2017 saw a whole host of cyber threats and different changes in the field, from phishing attempts to higher spending for cybersecurity. As technology advances, cyberattacks are only expected to grow over time and adapt with these changes. Here are some threats that are anticipated to appear in 2018:
1. Ransomware revisited
One of the major trends from this year that’s expected to continue into the next year is the prevalence of ransomware. Ransomware wracked 2017, specifically going after high-ranking businesses, such as banks and those in charge of them, to hold information in exchange for money. Hackers employing the use of ransomware are expected to keep up with the practice into the new year. However, their targets are slowly shifting from large banks and those who manage intel property to other individuals.
2. Imminent dangers in IoT devices
Cyberattacks targeting your typical devices (laptops, desktop computer, smartphone, etc.) are not the only devices in hackers’ sights carrying into the new year. IoT, or Internet of Things, devices are predicted to continue suffering attacks due to easy accessibility. Devices such as printers or appliances, are not used to interact with the Internet in the same ways as other devices like laptops, for example, and therefore are commonly overlooked as a risk. Unfortunately, they can be used to glean damaging info – if your printer is hacked, for example, it can be used to view any documents that you’ve previously printed over the network. As more kinds of devices or appliances join the IoT, the more risks will be posed if they have less security than regular devices.
3. Security staff shortfalls
Spending on cybersecurity was a major trend that increased over the length of this year. Back in March, spending for 2017 was predicted to be as much as $90 billion. Since there is such a high investment in cybersecurity spending, it is little surprise that demand for cybersecurity professionals is a rising trend. In fact, as the online tool, Cyberseek, reports from 2016, there was an annual shortage of around 15,000 employees for information security analyst jobs, and a gap of approximately 200,000 for other cyber skills openings. These holes in cybersecurity employment are only expected to continue for 2018 as businesses are more commonly outsourcing their IT management and/or setting the bar high for their cybersecurity departments to reach.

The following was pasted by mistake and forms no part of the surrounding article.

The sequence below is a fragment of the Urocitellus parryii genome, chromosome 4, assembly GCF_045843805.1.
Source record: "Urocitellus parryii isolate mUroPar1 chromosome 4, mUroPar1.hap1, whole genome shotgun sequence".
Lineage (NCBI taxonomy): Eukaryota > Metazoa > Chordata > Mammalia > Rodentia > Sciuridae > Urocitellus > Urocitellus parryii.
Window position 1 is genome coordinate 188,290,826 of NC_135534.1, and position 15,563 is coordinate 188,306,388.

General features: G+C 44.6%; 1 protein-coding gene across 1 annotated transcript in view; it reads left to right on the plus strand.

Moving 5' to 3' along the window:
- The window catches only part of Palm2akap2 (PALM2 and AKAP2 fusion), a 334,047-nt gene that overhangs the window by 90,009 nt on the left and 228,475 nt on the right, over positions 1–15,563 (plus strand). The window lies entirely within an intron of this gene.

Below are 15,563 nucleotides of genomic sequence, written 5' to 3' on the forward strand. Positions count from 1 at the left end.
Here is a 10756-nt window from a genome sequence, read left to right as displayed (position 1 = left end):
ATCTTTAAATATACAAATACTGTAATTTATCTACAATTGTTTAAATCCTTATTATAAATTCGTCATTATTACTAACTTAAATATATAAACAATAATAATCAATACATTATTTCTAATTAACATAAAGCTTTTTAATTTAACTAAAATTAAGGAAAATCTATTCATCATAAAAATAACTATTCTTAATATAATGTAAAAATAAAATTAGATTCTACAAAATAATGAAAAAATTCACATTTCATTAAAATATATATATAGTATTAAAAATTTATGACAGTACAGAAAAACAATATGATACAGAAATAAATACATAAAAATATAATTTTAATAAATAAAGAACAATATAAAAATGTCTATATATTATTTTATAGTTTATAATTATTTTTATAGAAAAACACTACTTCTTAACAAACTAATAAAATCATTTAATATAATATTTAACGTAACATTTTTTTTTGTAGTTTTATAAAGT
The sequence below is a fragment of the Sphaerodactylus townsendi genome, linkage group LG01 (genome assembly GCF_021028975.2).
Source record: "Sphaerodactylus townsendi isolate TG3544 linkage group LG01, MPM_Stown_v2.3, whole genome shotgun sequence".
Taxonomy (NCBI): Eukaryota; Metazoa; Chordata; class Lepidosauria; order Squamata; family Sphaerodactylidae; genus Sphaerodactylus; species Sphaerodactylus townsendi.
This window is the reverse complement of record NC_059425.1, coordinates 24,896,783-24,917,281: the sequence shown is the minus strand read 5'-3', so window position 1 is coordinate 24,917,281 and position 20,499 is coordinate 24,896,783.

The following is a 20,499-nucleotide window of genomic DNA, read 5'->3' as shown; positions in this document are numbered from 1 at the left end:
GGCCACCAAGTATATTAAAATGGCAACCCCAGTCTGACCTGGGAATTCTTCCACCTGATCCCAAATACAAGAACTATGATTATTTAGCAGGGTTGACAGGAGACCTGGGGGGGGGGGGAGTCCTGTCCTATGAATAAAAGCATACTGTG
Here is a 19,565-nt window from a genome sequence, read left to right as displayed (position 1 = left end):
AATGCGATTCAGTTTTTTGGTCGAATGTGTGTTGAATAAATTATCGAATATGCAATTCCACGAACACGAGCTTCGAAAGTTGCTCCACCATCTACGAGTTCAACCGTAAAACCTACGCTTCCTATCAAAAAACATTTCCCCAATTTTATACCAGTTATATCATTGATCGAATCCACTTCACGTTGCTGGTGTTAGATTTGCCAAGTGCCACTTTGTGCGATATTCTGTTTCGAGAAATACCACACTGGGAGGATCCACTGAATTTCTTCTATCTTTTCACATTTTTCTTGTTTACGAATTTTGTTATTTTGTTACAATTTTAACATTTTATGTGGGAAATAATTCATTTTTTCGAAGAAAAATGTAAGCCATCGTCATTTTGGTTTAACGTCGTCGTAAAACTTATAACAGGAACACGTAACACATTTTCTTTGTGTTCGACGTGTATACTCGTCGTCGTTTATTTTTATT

4. Compromising the cloud
As companies are starting to rely on cloud-based storage systems, hackers have quickly realized that these storage areas are another exploitation opportunity. Microsoft released a report showing that from 2016-2017, there was a 300% increase in attacks on cloud-based user accounts. Companies that rely on continued development through cloud-based storage should be wary of this new increase in attacks as it is likely to continue as cloud systems advance.
- Frequently change your passwords on all devices and platforms. Doing this will provide you with added security. These benefits are especially true for IoT devices, which either come with no set protection or a generic default password set by the manufacturer, or in other words, easy hacking targets.
- Be sure to update your devices often. Regularly updating software and applications eliminates the opportunity for hackers to exploit old glitches and bugs to use against your devices.
- Create backups of data in case of cyberattacks like ransomware that can hold sets of info hostage. Backing up info now will save you time and money later in the event of a cyberattack.
Have more questions on growing cyber threats or developing security solutions for your devices? Contact us today to learn how we can help!